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Architectural Review Board Wants Better Aesthetics for Church Cell Tower

Resident concerns over adverse health impacts and lower property values ignored.

Palo Alto’s Architectural Review Board (ARB) said Thursday an improved design could win its approval for an 50-foot AT&T cellphone tower on top of property.

The board indicated it might also approve a 65-foot-stand-alone tower if the design proved more aesthetically pleasing than something on top of the church. Just last Monday, the Palo Alto to build WI-FI antennas on on University Avenue. ARB voted 4-1 to give AT&T more time to come up with a better look.

St. Albert the Great Church is at 1095 Channing Ave. in Crescent Park, in of Palo Alto’s priciest neighborhoods. The church houses a private, extended-day-care center on the premises. Last month, the planning department tentatively gave AT&T a conditional-use permit to build the cellphone tower on the church. The permit proved controversial.

The planning department's decision prompted Palo Alto resident Stephen Stuart, who lives near the church, to threaten to cut off all Internet service to the city of Palo Alto by April 14, City Manager James Keene said.

The threat sent the city scrambling for a new Internet connection, Keene said. A week later Keene received a subsequent letter from Internet Systems Consortium, an organization for which Stuart worked, giving the city more time to find an alternate Internet service provider or agree to a more “documented” relationship.

ISC provided free Internet service to the city to run the city’s website, which enables residents to pay their utility bills, Keene said. ISC also provided Internet service for the public schools and for the city’s media center, Keene said. The cost of losing the service would be in the tens of thousands of dollars, he said. Keene added, however, that the city would probably find an alternative rather quickly.

Stuart spoke at Thursday’s ARB meeting.

“A cell tower does not enhance the desirability of residence, or investment, or of living conditions on the immediate site,” Stuart said. Palo Alto real-estate professionals agree that the cellphone tower would cause diminished property values, he added. Neighbors have expressed concern about the cell tower’s hum, he said. Neighbors do not want to live with hazardous materials, batteries and the nuisance of constant maintenance he said. “Please reject this application.”

About a dozen residents spoke after Stuart, citing numerous problems and health concerns with the proposed cell tower.

Resident Tru Love said she and her friend joke that “the city of Palo Alto should rename itself ‘antennae alto’, a wholly-owned subsidiary of AT&T,” she said. “Because what the city of Palo Alto is doing to its residents is shocking, and it’s heart breaking. And quite honestly, if you don’t change your ways, mommies like me—we’re not going to buy houses in Palo Alto.”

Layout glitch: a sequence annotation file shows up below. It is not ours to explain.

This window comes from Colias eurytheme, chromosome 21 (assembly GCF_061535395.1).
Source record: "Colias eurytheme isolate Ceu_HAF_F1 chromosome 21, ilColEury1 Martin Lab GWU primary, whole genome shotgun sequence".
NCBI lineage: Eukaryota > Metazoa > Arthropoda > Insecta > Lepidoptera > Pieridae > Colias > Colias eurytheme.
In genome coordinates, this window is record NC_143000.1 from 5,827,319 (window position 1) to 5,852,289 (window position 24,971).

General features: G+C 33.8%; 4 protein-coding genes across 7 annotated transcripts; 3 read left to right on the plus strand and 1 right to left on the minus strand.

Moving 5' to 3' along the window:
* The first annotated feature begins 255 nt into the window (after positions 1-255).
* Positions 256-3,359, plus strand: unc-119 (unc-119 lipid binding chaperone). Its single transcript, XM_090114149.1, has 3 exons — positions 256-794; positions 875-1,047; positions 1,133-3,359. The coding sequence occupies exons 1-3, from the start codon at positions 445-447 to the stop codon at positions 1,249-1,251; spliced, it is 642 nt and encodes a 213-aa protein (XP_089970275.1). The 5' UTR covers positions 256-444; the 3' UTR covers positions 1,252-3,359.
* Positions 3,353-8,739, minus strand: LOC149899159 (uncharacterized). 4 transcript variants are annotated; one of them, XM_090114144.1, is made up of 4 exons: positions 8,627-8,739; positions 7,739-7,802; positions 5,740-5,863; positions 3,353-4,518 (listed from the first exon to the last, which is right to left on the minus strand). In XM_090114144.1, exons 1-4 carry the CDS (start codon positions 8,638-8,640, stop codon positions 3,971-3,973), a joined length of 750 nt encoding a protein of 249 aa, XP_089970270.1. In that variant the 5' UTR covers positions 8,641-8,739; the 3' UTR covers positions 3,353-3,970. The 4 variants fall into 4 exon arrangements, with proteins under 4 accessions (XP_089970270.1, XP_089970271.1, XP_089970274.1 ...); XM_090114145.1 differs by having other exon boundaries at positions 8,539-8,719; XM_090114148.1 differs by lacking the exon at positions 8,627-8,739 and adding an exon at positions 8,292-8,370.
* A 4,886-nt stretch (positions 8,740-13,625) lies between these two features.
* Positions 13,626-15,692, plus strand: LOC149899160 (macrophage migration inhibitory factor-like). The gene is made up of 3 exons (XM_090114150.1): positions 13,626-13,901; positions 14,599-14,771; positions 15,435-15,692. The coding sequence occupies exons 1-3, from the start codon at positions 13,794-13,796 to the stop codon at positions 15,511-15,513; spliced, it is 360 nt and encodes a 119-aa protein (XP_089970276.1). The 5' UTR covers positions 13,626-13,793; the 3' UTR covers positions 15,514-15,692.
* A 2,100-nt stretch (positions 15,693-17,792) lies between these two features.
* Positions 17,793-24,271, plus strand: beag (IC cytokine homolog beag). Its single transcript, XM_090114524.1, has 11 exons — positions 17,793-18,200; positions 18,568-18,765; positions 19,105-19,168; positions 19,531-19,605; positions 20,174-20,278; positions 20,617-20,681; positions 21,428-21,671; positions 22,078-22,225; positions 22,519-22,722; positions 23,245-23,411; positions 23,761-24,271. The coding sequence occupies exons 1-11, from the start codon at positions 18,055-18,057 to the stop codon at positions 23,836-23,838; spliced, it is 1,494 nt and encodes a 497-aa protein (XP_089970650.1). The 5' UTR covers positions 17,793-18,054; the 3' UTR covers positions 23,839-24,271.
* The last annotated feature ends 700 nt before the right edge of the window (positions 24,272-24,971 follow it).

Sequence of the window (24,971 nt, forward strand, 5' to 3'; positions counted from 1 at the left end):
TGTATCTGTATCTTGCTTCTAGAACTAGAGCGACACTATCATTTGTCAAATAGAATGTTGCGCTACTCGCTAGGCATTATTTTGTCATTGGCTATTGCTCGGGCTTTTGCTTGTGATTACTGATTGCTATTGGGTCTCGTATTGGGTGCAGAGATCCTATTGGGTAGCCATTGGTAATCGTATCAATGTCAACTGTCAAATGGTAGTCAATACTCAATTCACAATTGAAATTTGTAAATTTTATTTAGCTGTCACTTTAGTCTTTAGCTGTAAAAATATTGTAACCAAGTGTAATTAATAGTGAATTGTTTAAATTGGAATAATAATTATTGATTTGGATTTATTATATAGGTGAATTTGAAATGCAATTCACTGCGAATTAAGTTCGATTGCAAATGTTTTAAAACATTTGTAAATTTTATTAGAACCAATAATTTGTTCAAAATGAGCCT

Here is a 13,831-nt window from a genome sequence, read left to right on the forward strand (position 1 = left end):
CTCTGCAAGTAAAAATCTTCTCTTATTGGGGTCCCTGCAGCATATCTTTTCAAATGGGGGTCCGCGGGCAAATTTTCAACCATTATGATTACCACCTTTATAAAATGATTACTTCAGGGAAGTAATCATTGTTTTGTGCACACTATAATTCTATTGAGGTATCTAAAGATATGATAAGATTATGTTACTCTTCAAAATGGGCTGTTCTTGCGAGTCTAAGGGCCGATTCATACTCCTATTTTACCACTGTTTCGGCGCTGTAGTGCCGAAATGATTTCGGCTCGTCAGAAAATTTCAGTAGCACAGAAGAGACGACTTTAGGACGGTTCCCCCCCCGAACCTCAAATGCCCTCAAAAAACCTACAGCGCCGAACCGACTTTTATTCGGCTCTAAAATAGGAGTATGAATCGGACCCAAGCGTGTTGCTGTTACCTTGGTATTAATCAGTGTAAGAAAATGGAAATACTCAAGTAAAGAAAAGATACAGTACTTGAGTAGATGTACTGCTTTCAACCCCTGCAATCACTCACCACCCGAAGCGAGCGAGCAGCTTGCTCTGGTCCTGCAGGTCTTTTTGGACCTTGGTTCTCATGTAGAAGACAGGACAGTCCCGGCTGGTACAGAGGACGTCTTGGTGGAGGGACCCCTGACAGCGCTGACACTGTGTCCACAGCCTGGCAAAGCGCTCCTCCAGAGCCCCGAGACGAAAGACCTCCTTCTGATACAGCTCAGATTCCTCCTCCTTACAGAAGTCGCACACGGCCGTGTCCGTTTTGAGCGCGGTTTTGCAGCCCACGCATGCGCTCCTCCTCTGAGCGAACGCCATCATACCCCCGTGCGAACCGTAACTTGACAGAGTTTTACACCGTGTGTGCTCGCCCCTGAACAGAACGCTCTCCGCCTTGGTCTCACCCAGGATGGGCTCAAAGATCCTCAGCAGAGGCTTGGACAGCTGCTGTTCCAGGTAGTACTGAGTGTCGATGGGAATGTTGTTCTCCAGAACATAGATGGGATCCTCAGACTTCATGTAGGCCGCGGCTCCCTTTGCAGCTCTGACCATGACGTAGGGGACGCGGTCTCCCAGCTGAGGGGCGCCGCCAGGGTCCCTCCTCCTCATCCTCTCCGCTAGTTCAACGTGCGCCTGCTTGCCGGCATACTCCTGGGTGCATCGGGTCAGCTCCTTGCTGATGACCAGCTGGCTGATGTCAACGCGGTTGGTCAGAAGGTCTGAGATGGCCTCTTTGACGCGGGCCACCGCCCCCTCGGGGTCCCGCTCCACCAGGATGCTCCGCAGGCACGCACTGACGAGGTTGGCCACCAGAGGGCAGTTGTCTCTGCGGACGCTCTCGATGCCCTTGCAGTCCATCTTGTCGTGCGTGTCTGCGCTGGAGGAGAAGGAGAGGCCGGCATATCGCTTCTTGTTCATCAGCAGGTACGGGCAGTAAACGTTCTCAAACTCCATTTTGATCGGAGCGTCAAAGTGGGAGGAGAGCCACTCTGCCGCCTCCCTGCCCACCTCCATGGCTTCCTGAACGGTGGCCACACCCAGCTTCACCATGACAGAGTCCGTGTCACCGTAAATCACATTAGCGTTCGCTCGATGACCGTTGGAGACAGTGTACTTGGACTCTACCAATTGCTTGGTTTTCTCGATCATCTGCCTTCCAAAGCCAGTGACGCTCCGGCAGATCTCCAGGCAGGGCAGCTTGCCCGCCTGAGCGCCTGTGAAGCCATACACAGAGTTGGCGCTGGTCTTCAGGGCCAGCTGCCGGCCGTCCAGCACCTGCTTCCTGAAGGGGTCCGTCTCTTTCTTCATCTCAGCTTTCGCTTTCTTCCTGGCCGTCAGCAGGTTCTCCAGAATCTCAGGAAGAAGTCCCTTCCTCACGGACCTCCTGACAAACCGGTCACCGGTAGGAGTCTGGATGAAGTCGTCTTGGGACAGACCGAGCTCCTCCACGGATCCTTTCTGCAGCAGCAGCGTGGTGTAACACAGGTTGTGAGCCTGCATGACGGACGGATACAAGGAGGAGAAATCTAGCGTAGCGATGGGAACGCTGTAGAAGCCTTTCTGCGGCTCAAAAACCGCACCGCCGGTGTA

Another resident named Rita held up a copy of the documentary, Full Signal, telling the board of the dangers from cellphone electromagnetic radiation. She said the church would receive $2,000 a month for the cell tower.

Yet another long-time resident, named Nancy, said she has a defibrillator and a pacemaker. She was told to stay away from the cell towers, she said. “They don’t know for sure what the dangers are for children,” she said. The U.S. has more lax laws about cellphones than other countries, she said.

Longtime resident John Morris said he grew up with Mass and dances at St. Albert’s. He said he felt AT&T was taking advantage of the church’s financial troubles. “The decision that the church is making is one of financial depression,” he said. “AT&T may be, in fact, taking advantage of the church and its parishioners during these difficult times,” he said. AT&T needs to be a better neighbor, he added.

ARB members seemed unconvinced by resident concerns and focused their discussion mostly on the aesthetics of the design plan.

“I do not have any wholesale objection to the idea of a tower,” board member Heather Young said. “It is more of the particular design."

Board member Alexander Lew said, “Conceptually, the idea does not bother me. I had issue with the style of the tower. Usually church towers taper. This is boxy."

Clare Malone Prichard, another board member, said, “I am not opposed to the concept of the tower on this site.” 

For board member Judith Wasserman, “It’s true AT&T coverage is notorious." She said she would prefer to see a 65-foot stand-alone tower hidden behind a tree.

Board member Lew said if the tree could go toward the back of the property, it would make sense.

Board member Grace Lee said she wanted to see more detail and a floor plan. She did not have an issue with the idea of a cell tower and wanted AT&T to make the case for either a 65-foot stand alone tower or a 50-foot mount on top of the church.

The Planning and Transportation Commission will hold a public discussion on this particular tower on May 4.

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